The Power of Local Stories in Lebialem, Cameroon
Cross River gorillas are found in isolated forest blocks including the Bechati-Fossimondi-Besali forest area in Lebialem Division, southwest Cameroon. Current threats to their exist-ence in this area include hunting, forest conversion into farmland, and habitat fragmentation. The Bechati-Fossimondi-Besali forest (80-100 km²) rises from about 500 m in Bechati through 1,700 m at Bamumbu to 1,900 m in Fossimondi (Oates et al. 2007). Topographically it consists of a series of hills and mountains with steep slopes and deep valleys. The change of vegetation from lowland to lower montane forest gives rise to a high level of plant and animal biodiversity. This challenging topography has limited the potential for commercial logging. However, a logging concession is located some 5 km from Bechati and currently under exploitation (Nkembi et al. 2006).
This study was conducted in 5 villages (Bechati, Besali, Fossimondi, Bamumbu and Folepi) to document stories told by local people about Cross River gorillas and assess the power and influence of these stories to people's values and perception towards gorillas both in rural communities where they are told, and in urban centers that have a greater outside influence. For centuries, stories of this nature have promoted cultural and behavioural norms of traditional African societies, and such oral traditions are the only means through which knowledge and wisdom about the environment is passed-on and sustained from generation to generation (Jacobson et al. 2006). These stories, when retold in their origin-communities or to indigenes of these communities living in urban areas, could contribute significantly to influencing people's value systems and restore their kinship with nature's creatures (Rose et al. 2003). In addition, tales of myths about wildlife provide an excellent means of breaking tradi-cultural barriers and obtaining community recognition of conservation education programs.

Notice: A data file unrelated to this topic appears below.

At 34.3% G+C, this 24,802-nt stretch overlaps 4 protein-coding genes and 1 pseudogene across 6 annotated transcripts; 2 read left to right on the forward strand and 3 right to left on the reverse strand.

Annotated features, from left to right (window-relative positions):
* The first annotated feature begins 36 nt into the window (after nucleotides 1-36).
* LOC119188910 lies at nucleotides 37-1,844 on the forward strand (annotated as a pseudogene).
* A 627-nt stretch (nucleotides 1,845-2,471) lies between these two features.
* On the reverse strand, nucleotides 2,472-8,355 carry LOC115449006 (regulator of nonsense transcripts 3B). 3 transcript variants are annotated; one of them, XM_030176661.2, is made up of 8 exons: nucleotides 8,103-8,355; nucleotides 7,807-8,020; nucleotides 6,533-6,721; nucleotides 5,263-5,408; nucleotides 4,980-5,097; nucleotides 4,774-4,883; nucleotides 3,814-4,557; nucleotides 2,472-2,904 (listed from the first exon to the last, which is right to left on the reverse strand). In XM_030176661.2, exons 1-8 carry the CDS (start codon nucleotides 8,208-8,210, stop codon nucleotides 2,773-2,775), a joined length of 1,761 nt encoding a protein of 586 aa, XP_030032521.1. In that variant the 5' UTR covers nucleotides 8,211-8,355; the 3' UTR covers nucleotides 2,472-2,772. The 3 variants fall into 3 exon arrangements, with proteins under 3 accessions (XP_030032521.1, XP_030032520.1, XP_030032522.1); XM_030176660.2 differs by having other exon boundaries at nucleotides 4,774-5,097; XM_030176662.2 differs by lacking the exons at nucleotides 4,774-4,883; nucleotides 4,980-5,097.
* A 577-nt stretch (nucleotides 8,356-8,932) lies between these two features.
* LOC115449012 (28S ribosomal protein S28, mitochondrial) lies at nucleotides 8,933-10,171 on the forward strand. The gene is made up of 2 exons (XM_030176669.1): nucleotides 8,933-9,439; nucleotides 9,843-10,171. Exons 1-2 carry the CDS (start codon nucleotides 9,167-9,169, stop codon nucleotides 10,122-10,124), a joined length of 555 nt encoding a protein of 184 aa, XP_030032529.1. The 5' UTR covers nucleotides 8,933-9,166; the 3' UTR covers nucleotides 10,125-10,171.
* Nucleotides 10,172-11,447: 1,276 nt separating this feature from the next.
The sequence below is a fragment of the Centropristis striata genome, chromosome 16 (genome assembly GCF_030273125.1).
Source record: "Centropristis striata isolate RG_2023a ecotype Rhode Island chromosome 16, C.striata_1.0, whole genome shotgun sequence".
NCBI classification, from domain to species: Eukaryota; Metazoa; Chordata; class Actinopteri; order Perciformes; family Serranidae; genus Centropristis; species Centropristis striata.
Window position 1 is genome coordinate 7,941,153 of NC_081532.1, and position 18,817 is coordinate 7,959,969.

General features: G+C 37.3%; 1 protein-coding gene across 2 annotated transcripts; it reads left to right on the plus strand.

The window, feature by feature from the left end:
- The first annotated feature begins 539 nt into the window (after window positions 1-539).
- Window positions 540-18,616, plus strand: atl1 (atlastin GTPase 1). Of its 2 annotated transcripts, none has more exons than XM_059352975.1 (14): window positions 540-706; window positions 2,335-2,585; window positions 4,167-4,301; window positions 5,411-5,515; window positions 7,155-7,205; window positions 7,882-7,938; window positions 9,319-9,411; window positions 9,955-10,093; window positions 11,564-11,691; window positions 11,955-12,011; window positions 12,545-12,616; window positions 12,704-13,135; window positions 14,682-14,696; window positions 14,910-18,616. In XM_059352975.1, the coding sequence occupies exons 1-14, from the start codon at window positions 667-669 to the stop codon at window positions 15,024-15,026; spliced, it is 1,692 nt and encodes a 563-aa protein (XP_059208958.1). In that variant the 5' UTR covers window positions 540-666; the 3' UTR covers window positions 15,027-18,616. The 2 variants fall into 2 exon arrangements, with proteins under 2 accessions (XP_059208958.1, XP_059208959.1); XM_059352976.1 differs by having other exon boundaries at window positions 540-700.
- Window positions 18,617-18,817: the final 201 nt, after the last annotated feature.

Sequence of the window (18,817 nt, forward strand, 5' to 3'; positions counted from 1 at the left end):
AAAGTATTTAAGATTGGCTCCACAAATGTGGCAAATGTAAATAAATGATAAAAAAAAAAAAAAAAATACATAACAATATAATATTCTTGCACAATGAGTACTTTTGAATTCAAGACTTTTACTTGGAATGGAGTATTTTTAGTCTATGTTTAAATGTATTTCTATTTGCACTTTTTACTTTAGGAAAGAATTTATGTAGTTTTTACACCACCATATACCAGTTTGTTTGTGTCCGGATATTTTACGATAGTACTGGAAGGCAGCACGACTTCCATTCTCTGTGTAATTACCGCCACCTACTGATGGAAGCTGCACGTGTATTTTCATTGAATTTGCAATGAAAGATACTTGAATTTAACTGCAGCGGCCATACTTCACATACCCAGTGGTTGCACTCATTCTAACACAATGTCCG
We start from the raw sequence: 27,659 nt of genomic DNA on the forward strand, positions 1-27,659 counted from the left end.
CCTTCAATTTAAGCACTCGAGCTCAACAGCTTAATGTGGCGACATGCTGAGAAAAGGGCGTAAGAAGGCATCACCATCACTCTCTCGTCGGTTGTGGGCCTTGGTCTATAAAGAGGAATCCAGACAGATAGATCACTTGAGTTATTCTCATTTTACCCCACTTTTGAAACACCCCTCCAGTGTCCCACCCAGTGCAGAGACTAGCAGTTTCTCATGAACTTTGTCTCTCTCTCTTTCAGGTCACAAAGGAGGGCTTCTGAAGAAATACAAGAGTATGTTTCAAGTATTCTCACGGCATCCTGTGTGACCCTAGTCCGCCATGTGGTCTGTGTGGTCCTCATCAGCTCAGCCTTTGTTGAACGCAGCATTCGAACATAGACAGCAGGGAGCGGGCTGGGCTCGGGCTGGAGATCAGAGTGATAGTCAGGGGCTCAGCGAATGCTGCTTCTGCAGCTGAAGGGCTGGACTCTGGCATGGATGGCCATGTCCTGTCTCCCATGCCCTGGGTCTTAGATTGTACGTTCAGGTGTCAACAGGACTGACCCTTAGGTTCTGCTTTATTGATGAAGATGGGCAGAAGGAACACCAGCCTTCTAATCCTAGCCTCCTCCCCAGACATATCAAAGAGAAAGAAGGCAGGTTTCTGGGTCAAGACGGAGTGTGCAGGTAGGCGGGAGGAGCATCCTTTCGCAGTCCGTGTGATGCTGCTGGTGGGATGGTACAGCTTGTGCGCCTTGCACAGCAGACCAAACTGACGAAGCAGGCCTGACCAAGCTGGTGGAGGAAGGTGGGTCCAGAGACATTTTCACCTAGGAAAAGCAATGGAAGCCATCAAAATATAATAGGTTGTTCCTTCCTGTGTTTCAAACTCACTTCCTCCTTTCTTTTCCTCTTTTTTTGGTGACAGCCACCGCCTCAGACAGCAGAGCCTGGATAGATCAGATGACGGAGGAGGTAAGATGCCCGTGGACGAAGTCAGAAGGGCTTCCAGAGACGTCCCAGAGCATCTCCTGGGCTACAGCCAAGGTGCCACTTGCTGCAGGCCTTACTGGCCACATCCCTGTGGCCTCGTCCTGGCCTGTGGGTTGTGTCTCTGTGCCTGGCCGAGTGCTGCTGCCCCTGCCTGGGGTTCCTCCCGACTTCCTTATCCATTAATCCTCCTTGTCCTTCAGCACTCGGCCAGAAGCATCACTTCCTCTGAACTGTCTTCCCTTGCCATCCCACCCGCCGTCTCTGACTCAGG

The Bechati-Fossimondi-Besali forest is not protected by government and hence is communal land (Nkembi et al. 2006). In such community-owned forest regions, informal institutions and traditional practices such as local tales and taboos, guided by cultural norms, can play an active role in nature conservation. In these areas it is social norms, rather than governmental juridical laws and rules, that determine human behaviour. People do not disregard taboos against hunting gorillas because, if they do, they may be punished by the ancestors or traditional institutions, unlike the wildlife law which is either poorly understood or hardly recognized. Taboos represent unwritten social rules that regulate human behaviour. Unfortunately, social institutions such as taboos, myths and wildlife tales are always neglected in conservation design (Colding & Folke 2001), although areas with high biodiversity in developing countries are always associated with regions of high traditional value systems.
The population of the five villages surveyed is estimated at 15,000 (2006). Farming, hunting and trapping are the major livelihood activities. Local oil production is a booming agricultural activity in the area and plays an important role in daily sustenance. Women, who are regarded as assets of men (some refer to their wives as having been "bought"), collect non-wood forest products and sell them in local markets in addition to crop farming, to support the income brought home by their husbands. Hunting is more severe in Bamumbu than other communities due to lack of alternative skills to engage in more profitable and off-forest enterprises. Birth rates are very high in this area.
Throughout the region social facilities such as pharmacies, health clinics, electricity, and piped water are absent. People rely heavily on traditional healers for their healthcare. Political authority is vested in a village chief, who is supported by a council of elders. Social behaviour within the village is further controlled through a series of extensive age-grade associations and secret societies, both of which fall under the auspices of the village chief. The government works through these village structures to govern the people and the decisions of the chief or traditional council are highly respected.